Why, Virat Kohli, why?

Authored by
Sun, 16/01/2022
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'Retire when people ask why and not when' is a quote attributed to Vijay Merchant, who, in turn, had once attributed it to Patsy Hendren. Virat Kohli's resignation as the Indian Test captain made the tinnitus in my head go on a loop, screaming many WHYS.

Kohli has led the Test side for seven of the 26 years I have been following Indian cricket. That is almost 27 percent, sizeable enough to become addicted to the Kohli-ness. 

As he resigns, a part of me fears for my love of watching an Indian team competing in Test cricket. A part from the subconscious mind now screams: WHY?

He did not have to resign. South Africa was not the end of the world. Perhaps external factors played a role. Perhaps not. But the decision leaves me barren. 

Without exaggerating, even the conscious me feels a sense of void. The red ball, the whites, the fast men peppered with Kohli-ness, readying for another spectacle, unwitnessed by Indian fans of any other era is gone.

Kohli-ness is a philosophy built on the foundations of ambition, willingness, resilience and determination. 

Will the cricket consumer in me remain the same?

The last time I felt like this was in end-2013, when Tendulkar retired. But then, I had prepared myself for since 2008, when Sourav Ganguly and Anil Kumble during the same series. But when the moment arrived, a part of us wanted to delay the inevitable. 

Tendulkar was a once-in-a-generation phenomenon. And India’s wait wasn’t longer with Kohli’s quick emergence. I shall come to that.

This sport pays my bills. But the stepping stone for a cricket writer or an analyst is fandom, and it was no different for me. Often the reasons varied.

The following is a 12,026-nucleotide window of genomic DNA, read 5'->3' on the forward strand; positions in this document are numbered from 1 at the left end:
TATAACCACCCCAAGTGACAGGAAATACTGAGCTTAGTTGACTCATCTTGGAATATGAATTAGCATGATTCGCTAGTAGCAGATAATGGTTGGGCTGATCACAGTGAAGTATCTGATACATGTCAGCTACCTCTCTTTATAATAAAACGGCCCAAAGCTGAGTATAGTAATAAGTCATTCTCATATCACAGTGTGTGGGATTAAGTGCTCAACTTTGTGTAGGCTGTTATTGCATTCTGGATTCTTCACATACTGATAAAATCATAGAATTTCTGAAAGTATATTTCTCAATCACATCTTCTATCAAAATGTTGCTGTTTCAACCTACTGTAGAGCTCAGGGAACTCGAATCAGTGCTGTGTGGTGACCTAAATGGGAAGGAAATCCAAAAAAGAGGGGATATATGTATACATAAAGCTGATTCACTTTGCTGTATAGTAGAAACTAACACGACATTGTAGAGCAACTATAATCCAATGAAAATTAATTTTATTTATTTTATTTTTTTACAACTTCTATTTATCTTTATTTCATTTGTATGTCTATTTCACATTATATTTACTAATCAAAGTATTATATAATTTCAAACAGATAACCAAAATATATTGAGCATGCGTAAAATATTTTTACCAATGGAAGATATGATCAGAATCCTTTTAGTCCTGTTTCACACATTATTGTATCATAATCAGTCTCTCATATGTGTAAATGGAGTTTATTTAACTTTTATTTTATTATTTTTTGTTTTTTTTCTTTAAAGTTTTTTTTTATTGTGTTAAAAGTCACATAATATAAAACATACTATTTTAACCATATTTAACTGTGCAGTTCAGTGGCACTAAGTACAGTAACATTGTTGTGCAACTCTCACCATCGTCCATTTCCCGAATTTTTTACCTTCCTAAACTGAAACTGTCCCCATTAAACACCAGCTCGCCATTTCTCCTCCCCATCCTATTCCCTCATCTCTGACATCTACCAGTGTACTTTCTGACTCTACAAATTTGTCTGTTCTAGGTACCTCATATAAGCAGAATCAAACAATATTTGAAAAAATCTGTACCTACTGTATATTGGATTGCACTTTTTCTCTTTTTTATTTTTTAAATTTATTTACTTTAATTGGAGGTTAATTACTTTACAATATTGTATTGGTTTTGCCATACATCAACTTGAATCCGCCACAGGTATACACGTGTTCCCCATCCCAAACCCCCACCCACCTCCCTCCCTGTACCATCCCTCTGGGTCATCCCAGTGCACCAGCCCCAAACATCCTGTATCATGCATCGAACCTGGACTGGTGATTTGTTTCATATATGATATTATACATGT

For some athletes, the PR does the job. The media had hyped Tendulkar before his debut, and rightly so. Rohit Sharma and Prithvi Shaw’s talents were no secret even before they took first guard. For some, you find the relatable elements. That was how I began loving Sourav Ganguly, Rahul Dravid and Kane Williamson. 

And then, there were the enigmas – M.S. Dhoni, Virender Sehwag, Rishabh Pant, Shoaib Akhtar and Jasprit Bumrah. Then some magicians would make my jaws drop and hypnotise me – Brian Lara, A.B. de Villiers, Shane Warne and Wasim Akram. And some would win you with their consistency, like Glenn McGrath, Shaun Pollock and Steven Smith.

Kohli was very different. He forced me to fall for him and in stages. And before I realised it, it was infectious. 

Okay, the Under-19 World Cup. So what? I thought he needed to be less of a brat. Talented? There was no dearth of talent in Indian cricket. Rohit, Manoj Tiwary, Shikhar Dhawan, Ajinkya Rahane were banging the selection doors. 

But by the time 2010 ended, you are looking at someone who averages 46 in ODIs, making every opportunity count and winning matches at will. 

Before any further realisation dawns upon, the boy has already won a World Cup, made the wittiest comment on Tendulkar’s legacy, and surpassed Mohammad Azharuddin’s tally of ODI hundreds.

I met Kohli in late 2011 before he left for his first Australia tour. In our limited interactions, he impressed me with focus, confidence and clarity. An acquaintance who was covering India’s tour in Australia told me that it was apparent that there were two camps in the squad – Sehwag's and Dhoni’s – but Kohli seemed unperturbed and kept putting the extra mile.

All of it did translate. That hundred in Adelaide. The spectacle at Hobart. Before the hangover of Australia ended, he routed Pakistan in Dhaka with that majestic 183. Kohli had won me over by then.

Even the young India was changing at large, embodying the Kohli-ness, being bold and expressive. 

I liked Kohli, but I also liked Rahane and Pujara. Celebrating Kohli was still a gradual process. But the fandom would soon fall upon when he first led India in a Test. 

His struggles in England were a recent memory. He did work with Tendulkar, but Mitchell Johnson was still expected to decimate the Indian batting order as he had done in the Ashes a year ago.

Adelaide 2014/15 was an emotionally charged one as it was played a few days after the demise of Phillip Hughes.

From Dhoni’s overtly defensive methods to Kohli's wholeheartedly going for an overseas Test win was refreshing and inspiring. The twin tons, coupled with apparent ambition, set the foundation for the more extraordinary things to come. Even Dhoni did observe the intensity, which prompted him to retire from Tests.

The captaincy cloak abruptly fell upon Kohli. But he was ready. For a kid carrying the trauma of his father’s demise but refusing to discontinue his overnight Ranji innings, this challenge did not daunt him enough.